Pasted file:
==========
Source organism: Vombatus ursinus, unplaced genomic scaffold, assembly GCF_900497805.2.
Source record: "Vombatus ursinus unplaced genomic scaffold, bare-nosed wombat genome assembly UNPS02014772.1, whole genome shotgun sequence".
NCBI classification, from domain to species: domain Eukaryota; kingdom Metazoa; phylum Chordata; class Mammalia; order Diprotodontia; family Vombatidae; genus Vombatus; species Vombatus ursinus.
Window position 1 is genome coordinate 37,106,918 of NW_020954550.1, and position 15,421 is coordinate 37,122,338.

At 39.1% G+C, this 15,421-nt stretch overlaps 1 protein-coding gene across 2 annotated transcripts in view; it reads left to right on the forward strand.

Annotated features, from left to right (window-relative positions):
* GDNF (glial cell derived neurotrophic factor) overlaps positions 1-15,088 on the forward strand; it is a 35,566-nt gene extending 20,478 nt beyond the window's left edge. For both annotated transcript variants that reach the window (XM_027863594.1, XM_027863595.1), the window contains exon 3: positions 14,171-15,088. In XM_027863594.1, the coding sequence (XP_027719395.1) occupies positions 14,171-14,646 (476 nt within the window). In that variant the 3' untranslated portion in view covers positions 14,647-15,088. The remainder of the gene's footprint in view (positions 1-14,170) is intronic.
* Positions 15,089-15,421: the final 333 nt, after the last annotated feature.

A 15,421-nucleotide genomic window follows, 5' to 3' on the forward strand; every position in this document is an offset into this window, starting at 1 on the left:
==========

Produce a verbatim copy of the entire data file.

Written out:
Source organism: Vombatus ursinus, unplaced genomic scaffold, assembly GCF_900497805.2.
Source record: "Vombatus ursinus unplaced genomic scaffold, bare-nosed wombat genome assembly UNPS02014772.1, whole genome shotgun sequence".
NCBI classification, from domain to species: domain Eukaryota; kingdom Metazoa; phylum Chordata; class Mammalia; order Diprotodontia; family Vombatidae; genus Vombatus; species Vombatus ursinus.
Window position 1 is genome coordinate 37,106,918 of NW_020954550.1, and position 15,421 is coordinate 37,122,338.

At 39.1% G+C, this 15,421-nt stretch overlaps 1 protein-coding gene across 2 annotated transcripts in view; it reads left to right on the forward strand.

Annotated features, from left to right (window-relative positions):
* GDNF (glial cell derived neurotrophic factor) overlaps positions 1-15,088 on the forward strand; it is a 35,566-nt gene extending 20,478 nt beyond the window's left edge. For both annotated transcript variants that reach the window (XM_027863594.1, XM_027863595.1), the window contains exon 3: positions 14,171-15,088. In XM_027863594.1, the coding sequence (XP_027719395.1) occupies positions 14,171-14,646 (476 nt within the window). In that variant the 3' untranslated portion in view covers positions 14,647-15,088. The remainder of the gene's footprint in view (positions 1-14,170) is intronic.
* Positions 15,089-15,421: the final 333 nt, after the last annotated feature.

A 15,421-nucleotide genomic window follows, 5' to 3' on the forward strand; every position in this document is an offset into this window, starting at 1 on the left: